Long-term results of canal wall reconstruction tympanomastoidectomy.

Paul C. Walker, Sarah E. Mowry, Marlan R. Hansen, Bruce J. Gantz

Research output: Contribution to journalArticlepeer-review

23 Scopus citations

Abstract

OBJECTIVES: This study was designed to evaluate the long-term results using the technique of canal wall reconstruction (CWR) tympanomastoidectomy with mastoid obliteration in the treatment of chronic otitis media with cholesteatoma. STUDY DESIGN: Institutional review board-approved retrospective case review. SETTING: Tertiary referral center. PATIENTS: Retrospective review was performed on consecutive patients undergoing CWR tympanomastoidectomy with mastoid obliteration at a single institution from 1997 to 2011. MAIN OUTCOME MEASURES: Status of tympanic membrane and ear canal anatomy, preoperative and postoperative audiometry, residual cholesteatoma at second look surgery, postoperative complications, recurrence rate, and location. RESULTS: Two hundred eighty-five ears in 273 patients underwent CWR tympanomastoidectomy with a mean age of 35 years with average follow-up of 4.29 years (median, 3.16 yr). A second-look ossiculoplasty was performed in 253 (89%). Recurrent retraction pocket formation occurred in 34 ears (13%). A secondary endaural atticotomy only was required to improve access for debridement in 16 of these 34 ears (5.8% of total ears). Only 7 ears (2.6%) required a revision open cavity mastoidectomy (n = 5) or subtotal petrosectomy (n = 2) for recurrent cholesteatoma. Those undergoing second-look ossiculoplasty demonstrated a small improvement in preoperative versus postoperative air-bone gap (ABG), 28 dB versus 23 dB, respectively. Postoperative infection occurred in 16 patients (5.6%) with 1 patient requiring conversion to open cavity mastoidectomy. CONCLUSION: A CWR tympanomastoidectomy provides excellent intraoperative exposure of the middle ear and mastoid without the long-term disadvantages of a canal wall down mastoidectomy. Long-term follow-up demonstrates that there were only 2.6% failures requiring conversion to an open cavity or subtotal petrosectomy. LEVEL OF EVIDENCE: 4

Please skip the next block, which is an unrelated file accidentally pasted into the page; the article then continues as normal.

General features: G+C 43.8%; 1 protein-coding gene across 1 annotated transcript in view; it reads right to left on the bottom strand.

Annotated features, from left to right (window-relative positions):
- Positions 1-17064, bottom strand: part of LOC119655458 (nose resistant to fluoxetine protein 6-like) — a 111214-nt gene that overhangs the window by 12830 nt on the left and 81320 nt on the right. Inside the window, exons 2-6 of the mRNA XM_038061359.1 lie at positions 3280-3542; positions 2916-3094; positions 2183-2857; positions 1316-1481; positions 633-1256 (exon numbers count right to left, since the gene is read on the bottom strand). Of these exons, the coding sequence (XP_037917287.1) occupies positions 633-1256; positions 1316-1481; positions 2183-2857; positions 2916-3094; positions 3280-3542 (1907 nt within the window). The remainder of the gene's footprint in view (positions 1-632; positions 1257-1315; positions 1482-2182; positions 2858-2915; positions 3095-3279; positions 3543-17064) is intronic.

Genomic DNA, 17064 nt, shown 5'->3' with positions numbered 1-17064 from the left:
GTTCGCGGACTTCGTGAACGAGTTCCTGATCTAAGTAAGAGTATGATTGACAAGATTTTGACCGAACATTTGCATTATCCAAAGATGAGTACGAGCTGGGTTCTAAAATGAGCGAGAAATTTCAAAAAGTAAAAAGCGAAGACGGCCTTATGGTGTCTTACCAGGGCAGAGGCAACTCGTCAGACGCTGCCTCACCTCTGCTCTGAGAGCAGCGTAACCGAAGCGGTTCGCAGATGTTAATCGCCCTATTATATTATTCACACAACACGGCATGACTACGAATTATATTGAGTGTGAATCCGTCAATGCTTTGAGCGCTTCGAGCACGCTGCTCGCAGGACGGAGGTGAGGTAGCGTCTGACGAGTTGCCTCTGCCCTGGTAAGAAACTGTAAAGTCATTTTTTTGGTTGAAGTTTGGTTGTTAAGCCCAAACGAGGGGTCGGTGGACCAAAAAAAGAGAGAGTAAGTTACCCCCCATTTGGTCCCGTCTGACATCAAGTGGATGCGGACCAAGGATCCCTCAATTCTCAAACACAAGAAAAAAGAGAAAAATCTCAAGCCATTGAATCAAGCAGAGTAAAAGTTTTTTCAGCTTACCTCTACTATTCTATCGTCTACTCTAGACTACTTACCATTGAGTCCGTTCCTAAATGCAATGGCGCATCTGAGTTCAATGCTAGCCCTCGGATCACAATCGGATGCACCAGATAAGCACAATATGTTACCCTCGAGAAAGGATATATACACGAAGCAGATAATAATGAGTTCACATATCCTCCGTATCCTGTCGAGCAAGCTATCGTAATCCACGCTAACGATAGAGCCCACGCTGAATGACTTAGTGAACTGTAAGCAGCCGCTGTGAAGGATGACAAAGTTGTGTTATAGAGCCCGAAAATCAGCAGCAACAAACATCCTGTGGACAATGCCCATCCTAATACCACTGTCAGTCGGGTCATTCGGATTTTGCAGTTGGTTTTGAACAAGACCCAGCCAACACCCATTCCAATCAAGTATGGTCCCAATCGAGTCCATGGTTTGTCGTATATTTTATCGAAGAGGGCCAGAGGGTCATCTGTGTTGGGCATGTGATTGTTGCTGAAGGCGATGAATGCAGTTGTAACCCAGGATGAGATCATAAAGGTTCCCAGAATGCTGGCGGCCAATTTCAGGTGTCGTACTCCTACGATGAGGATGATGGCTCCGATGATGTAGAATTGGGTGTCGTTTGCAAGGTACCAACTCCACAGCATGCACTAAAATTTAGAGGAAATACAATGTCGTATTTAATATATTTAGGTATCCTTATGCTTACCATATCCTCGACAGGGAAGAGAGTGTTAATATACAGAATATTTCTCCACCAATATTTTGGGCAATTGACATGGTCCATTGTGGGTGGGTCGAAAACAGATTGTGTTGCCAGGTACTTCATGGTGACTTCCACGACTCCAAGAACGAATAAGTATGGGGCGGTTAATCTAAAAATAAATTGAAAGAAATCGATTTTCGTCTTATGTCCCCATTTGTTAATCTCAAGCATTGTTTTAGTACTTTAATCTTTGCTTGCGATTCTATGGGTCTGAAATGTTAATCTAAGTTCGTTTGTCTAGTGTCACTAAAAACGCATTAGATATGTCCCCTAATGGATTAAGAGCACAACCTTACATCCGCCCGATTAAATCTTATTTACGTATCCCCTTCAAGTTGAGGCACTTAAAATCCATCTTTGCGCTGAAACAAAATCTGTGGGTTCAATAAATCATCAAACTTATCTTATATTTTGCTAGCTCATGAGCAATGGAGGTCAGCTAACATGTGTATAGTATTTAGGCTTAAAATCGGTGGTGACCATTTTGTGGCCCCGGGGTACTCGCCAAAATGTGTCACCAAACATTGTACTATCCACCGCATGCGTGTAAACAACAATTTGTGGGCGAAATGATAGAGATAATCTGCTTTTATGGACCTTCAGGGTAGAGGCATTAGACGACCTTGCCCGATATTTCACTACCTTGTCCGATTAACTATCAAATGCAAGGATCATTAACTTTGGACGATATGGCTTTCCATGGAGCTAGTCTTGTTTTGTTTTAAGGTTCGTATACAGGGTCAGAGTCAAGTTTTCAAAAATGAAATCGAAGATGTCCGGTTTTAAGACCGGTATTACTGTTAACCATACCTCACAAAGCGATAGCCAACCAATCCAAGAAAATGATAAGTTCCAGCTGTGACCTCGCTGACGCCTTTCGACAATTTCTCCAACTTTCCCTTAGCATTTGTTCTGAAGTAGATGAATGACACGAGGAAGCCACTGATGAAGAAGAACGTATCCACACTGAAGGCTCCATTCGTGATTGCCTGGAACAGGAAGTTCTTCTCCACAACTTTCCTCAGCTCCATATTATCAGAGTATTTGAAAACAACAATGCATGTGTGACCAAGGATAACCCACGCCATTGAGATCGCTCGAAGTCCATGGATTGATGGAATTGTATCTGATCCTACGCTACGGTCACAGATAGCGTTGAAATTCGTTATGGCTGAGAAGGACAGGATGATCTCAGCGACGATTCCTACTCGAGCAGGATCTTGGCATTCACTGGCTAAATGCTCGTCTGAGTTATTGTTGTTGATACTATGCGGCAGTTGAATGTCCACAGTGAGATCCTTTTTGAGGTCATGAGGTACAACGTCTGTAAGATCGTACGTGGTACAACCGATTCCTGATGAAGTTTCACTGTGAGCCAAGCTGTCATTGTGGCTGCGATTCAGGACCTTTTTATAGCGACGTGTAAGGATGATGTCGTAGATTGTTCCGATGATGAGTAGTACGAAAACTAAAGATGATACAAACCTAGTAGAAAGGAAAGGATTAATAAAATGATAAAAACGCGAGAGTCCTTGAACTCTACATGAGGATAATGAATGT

Original languageEnglish (US)
Pages (from-to)954-960
Number of pages7
JournalOtology and Neurotology
Volume35
Issue number6
DOIs
StatePublished - Jan 1 2014

Keywords

  • Cholesteatoma
  • Mastoid obliteration
  • Tympanomastoidectomy

ASJC Scopus subject areas

  • Otorhinolaryngology
  • Clinical Neurology
  • Sensory Systems

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